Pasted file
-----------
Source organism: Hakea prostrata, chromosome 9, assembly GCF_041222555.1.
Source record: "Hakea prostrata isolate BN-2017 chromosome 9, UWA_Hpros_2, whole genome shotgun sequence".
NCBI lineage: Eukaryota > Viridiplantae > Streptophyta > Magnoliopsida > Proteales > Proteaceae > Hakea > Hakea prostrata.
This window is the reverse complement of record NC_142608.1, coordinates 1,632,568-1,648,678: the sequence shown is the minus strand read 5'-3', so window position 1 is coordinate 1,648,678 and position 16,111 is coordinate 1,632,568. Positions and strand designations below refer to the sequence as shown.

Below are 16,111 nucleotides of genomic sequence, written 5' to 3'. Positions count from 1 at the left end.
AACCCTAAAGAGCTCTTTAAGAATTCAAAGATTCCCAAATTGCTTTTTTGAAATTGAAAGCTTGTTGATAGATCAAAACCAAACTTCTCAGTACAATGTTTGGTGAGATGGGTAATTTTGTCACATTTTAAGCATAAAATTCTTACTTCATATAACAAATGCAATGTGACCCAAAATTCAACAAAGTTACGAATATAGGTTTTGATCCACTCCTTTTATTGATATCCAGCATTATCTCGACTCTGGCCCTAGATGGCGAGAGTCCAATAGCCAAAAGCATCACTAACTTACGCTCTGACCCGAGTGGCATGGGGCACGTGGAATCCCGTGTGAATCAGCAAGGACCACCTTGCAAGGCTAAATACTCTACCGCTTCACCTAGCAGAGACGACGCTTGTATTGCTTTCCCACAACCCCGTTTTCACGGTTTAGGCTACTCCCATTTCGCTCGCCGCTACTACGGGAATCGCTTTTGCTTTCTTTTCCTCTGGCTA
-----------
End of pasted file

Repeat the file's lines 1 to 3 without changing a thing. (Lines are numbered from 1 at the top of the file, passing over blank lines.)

Source organism: Hakea prostrata, chromosome 9, assembly GCF_041222555.1.
Source record: "Hakea prostrata isolate BN-2017 chromosome 9, UWA_Hpros_2, whole genome shotgun sequence".
NCBI lineage: Eukaryota > Viridiplantae > Streptophyta > Magnoliopsida > Proteales > Proteaceae > Hakea > Hakea prostrata.